BRUSSELS I SEPTEMBER 2019
1. New Digital Tax Proposals Due October
Whilst many of us were on summer holidays, OECD officials and working parties were busy reconciling the key policy concerns of the members of the Inclusive Framework that aim for a broad agreement on international taxation. The in-tray remains full though, according to the Director of the OECD Centre for Tax Policy and Administration Pascal Saint- Amans, who clarified the G7 Leaders’ Declaration from Biarritz as concerns the political commitment to amend international tax rules to reflect the tax challenges of the digitalising economy.
Pascal Saint-Amans stated that whilst progress had been made, there were several key issues that needed to be addressed. Such agreement on the outstanding issues would pave the way for a new OECD proposal on the taxation of the digital economy (including minimum taxation) at the next G20 meeting, scheduled for 17 October in Washington DC.
As regards the minimum taxation proposal, Saint-Amans said that unlike the US GILTI approach of average rate, OECD is instead considering country-by-country based approach. Saint- Amans admitted that a global minimum tax rate would require close international coordination and a multilateral treaty, as argued by CFE Tax Advisers Europe in response to the OECD consultation on the digital tax proposals, with reference to the second pillar and the residual BEPS issues.
Ahead of the UN Summit, the OECD has published a preview of its Taxing Energy Use 2019 report concerning the taxes levied on environmentally polluting sources of energy. Unsurprisingly, the report summary sets out that across the 44 countries contributing to over 80% of the worldwide levels of energy emissions, taxes on sources of energy which are polluting the environment are too low to counteract the impact on climate change and air pollution. For example, the report finds that tax on coal, which contributes to over 50% of carbon emissions from energy sources, is zero or close to zero. Fuel taxes for international flights and shipping is also taxed at zero or close to zero across the countries the subject of the report, whilst cleaner energy sources, such as gas, are often more highly taxed.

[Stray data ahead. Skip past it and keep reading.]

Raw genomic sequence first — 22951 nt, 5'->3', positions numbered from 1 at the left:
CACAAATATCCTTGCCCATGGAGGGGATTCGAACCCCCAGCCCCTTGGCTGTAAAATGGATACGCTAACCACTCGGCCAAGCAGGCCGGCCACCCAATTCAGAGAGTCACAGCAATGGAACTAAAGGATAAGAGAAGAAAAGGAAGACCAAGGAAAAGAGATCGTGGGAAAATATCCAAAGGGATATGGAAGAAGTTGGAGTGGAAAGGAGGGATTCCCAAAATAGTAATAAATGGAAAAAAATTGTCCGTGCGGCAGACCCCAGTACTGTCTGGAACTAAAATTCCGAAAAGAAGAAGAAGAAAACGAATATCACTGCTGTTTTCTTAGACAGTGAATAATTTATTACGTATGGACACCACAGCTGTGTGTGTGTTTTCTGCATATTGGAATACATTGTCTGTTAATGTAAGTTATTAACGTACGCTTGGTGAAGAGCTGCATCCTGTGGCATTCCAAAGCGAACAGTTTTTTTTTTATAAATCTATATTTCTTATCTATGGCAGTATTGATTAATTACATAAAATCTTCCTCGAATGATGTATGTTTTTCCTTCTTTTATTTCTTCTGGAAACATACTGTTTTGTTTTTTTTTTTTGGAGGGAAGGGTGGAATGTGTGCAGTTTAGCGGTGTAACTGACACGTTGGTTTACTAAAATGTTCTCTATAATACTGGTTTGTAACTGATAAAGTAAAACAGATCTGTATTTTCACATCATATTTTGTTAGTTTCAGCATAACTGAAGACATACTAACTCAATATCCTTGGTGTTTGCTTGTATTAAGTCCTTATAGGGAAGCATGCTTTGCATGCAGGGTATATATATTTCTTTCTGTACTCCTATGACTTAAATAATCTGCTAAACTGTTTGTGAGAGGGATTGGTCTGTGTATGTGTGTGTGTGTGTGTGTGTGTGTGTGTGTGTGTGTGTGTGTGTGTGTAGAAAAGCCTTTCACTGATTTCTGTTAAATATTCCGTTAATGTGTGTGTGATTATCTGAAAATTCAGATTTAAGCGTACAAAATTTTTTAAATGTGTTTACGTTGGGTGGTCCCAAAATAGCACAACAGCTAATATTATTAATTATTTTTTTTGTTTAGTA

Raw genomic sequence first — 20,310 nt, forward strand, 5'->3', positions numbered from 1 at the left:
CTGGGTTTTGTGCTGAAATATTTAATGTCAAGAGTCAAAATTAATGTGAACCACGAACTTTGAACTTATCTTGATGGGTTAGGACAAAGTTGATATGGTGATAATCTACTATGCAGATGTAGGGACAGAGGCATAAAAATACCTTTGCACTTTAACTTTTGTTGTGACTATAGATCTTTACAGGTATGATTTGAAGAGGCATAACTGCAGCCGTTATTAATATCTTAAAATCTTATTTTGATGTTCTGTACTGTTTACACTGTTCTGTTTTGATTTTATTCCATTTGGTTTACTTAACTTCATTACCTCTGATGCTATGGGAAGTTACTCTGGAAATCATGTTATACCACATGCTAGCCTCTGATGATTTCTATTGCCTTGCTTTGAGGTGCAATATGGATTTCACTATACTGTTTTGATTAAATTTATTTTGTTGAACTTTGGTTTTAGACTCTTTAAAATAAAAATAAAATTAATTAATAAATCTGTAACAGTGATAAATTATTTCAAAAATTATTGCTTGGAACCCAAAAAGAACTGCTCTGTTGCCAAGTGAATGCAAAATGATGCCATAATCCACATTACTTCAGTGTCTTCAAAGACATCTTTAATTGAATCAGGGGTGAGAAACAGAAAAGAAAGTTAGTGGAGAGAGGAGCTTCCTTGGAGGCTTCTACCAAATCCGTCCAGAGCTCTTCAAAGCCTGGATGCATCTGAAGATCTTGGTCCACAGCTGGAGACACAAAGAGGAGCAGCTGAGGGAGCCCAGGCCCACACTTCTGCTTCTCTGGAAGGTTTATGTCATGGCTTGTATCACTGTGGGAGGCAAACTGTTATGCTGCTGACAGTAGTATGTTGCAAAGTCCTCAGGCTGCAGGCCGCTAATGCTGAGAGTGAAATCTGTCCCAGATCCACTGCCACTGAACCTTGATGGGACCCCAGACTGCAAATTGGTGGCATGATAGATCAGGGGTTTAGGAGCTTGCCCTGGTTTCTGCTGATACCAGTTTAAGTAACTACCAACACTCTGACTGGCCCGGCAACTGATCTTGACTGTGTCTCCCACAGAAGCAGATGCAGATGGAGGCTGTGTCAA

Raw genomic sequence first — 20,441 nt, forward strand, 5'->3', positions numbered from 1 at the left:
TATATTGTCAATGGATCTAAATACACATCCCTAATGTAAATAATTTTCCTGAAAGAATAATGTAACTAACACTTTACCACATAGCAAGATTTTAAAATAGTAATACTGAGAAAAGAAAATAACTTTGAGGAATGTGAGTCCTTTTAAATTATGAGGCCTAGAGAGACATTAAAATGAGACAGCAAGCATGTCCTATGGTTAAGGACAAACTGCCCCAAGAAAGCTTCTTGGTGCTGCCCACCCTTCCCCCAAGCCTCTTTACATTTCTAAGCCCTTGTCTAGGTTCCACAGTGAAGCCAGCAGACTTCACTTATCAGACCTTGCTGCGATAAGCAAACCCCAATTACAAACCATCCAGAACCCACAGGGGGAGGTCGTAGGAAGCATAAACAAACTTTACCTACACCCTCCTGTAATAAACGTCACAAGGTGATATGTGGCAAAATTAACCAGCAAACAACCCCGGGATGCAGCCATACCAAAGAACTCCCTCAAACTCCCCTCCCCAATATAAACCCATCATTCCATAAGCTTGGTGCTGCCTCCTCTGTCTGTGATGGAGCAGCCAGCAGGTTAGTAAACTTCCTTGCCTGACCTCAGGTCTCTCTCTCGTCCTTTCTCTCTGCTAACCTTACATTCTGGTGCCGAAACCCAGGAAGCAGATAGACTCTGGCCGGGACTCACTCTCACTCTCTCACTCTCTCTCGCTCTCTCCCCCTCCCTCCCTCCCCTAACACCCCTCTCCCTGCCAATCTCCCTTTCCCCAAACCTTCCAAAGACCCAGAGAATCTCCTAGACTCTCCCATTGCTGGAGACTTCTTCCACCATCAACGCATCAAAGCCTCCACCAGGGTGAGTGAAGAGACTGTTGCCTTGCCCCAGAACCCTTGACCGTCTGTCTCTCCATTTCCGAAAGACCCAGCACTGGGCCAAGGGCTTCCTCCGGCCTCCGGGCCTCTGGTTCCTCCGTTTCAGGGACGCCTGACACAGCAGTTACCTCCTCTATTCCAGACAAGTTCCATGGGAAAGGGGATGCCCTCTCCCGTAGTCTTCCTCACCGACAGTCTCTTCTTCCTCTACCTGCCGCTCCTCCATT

Speaking about the report, OECD Secretary-General Angel Gurría said “We know we need to burn less fossil fuel, but when taxes on the most polluting fuels are zero or close to zero, there is little incentive to change. Energy taxes are not the sole solution, but we can’t curb climate change without them. They should be applied fairly and used to improve well-being and ease the energy transition for vulnerable groups.” The report advocates for change in taxes and state subsidies and investment to encourage shifts to low-carbon energy and transport.
3. Tax Transparency: Significant Progress Noted on Country-by-Country Reporting
The OECD has noted significant progress in the implementation of the minimum standard on Country-by-Country Reporting (CbC), providing tax administrations with an unprecedented level of information and transparency on activities of multinational companies (MNCs). Such conclusions are contained in the outcomes of the second phase of peer reviews of the BEPS Action 13 Country-by-Country reporting initiative, demonstrating strong progress in the efforts to improve the taxation of multinational companies worldwide. CbC reporting as a minimum standard of the BEPS project requires tax authorities to collect and share detailed information on MNCs operating within their jurisdiction, collection data on revenues, profits, taxes paid and accrued, as well as the capital, accumulated earnings, number of employees and tangible assets, broken down by jurisdiction.
Guinea, Namibia and Honduras have joined the OECD’s Global Forum on Transparency and Exchange of Information for Tax Purposes, stating their commitment to implement the international standard of exchange of information on request (EIOR) and the standard on automatic exchange of financial account information (AEOI) implementing the Common Reporting Standard (CRS). With 157 members, the Global Forum is the flagship body for ensuring the implementation of the internationally agreed standards of tax transparency and exchange of taxation-relevant information among tax administrations.
The 12th European Conference on Tax Advisers’ Professional Affairs will be held in Paris on Friday, 29 November 2019, on the topic of “Tax Transparency Trends: Are Tax Advisers Ready for the New EU Anti-Money Laundering Rules?”
The conference will examine the impact of existing EU anti-money laundering rules and the new requirements of the 5th AML Directive, including making beneficial owners of legal entities registers public, providing increased access to information on the beneficial ownership of trusts and the expansion of AML rules to entities which store, hold or transfer virtual currencies. Speakers will also discuss enhanced cooperation and exchanges of information provided for between the EU and Member States under the 5th AML Directive. In addition, panellists will discuss compliance with and implementation of the measures in practice and the information available to supervisory bodies to facilitate their obligations under the Directive. More details about the programme and line-up of speakers will be available in due course.